§ (1.) £39,206, to complete the sum for Law Charges and Criminal Prosecutions, Ireland.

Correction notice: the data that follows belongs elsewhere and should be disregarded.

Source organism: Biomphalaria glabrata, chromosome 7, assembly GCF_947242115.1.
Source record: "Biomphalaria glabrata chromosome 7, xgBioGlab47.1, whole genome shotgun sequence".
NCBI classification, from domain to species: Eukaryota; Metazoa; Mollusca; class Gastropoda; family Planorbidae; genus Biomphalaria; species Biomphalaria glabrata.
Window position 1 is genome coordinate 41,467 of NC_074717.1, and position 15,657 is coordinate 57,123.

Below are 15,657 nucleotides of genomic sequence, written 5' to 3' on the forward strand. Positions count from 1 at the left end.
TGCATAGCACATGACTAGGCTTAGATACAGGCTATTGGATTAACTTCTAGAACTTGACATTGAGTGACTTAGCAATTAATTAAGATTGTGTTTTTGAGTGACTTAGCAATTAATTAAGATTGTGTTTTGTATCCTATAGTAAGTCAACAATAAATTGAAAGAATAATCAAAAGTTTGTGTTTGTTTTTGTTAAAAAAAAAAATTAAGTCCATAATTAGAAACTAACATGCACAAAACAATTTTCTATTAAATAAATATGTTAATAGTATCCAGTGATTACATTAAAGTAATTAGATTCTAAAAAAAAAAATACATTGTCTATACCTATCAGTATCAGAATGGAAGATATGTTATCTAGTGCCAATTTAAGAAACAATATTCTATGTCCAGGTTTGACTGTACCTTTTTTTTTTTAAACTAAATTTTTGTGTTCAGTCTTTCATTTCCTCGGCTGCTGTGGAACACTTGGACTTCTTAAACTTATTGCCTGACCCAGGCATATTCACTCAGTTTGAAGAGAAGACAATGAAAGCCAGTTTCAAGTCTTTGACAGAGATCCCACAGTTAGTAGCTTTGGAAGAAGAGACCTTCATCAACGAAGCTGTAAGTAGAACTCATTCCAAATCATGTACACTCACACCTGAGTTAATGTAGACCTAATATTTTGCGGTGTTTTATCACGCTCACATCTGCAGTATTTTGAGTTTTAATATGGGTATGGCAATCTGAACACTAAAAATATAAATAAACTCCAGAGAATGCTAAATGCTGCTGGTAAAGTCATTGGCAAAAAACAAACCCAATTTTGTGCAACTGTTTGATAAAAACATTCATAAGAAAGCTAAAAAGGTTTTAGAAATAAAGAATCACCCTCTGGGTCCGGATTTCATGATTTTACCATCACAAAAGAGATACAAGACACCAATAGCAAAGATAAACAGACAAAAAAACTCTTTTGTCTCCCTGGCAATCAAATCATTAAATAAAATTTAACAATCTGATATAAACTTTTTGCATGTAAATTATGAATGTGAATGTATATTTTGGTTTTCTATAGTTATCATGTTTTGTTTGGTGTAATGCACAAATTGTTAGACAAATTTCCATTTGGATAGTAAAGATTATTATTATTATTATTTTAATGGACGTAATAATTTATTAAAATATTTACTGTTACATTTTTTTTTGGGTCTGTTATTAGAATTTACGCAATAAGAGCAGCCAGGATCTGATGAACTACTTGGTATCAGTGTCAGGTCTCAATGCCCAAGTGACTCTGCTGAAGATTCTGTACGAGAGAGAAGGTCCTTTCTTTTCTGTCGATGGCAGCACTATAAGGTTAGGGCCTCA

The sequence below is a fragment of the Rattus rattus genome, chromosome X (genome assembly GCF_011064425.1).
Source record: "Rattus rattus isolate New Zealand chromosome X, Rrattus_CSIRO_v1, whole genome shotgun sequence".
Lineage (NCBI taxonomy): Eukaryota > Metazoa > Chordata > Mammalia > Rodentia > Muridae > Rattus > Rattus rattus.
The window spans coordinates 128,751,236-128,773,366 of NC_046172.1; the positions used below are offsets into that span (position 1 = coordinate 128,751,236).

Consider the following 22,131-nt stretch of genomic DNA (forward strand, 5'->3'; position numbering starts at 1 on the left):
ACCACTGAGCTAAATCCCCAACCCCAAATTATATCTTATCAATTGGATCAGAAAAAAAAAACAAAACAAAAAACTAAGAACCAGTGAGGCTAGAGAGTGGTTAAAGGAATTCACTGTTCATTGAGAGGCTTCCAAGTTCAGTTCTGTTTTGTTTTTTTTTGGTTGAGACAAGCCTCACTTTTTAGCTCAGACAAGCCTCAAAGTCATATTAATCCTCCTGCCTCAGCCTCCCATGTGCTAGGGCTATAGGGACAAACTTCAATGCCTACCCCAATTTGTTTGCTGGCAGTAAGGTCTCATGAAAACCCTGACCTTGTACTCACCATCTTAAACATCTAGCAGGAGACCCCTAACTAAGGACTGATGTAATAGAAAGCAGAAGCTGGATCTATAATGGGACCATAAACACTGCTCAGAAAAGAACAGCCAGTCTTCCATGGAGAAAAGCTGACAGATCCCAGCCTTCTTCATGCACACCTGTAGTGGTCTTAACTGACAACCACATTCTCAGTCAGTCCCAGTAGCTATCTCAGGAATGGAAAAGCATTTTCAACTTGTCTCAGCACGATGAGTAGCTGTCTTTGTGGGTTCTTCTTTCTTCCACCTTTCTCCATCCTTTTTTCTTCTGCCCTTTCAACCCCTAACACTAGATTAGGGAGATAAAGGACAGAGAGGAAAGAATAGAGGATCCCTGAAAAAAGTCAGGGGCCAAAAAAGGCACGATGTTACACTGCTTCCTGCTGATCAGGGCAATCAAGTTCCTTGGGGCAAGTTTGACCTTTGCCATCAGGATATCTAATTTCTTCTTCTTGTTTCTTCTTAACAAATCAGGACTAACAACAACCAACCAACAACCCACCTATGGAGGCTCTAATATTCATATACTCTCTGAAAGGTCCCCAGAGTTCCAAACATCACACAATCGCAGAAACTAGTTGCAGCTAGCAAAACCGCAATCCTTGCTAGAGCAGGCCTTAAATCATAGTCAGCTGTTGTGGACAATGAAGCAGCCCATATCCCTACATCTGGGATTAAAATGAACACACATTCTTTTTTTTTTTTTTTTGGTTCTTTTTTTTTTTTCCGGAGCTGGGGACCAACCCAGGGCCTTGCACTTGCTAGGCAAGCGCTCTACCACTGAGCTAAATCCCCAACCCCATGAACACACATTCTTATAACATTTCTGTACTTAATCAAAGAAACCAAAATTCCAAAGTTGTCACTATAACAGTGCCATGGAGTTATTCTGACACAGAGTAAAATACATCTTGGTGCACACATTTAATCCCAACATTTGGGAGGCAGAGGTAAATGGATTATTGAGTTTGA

§ (Mr. RITCHIE in the Chair.)
§ MR. SEXTON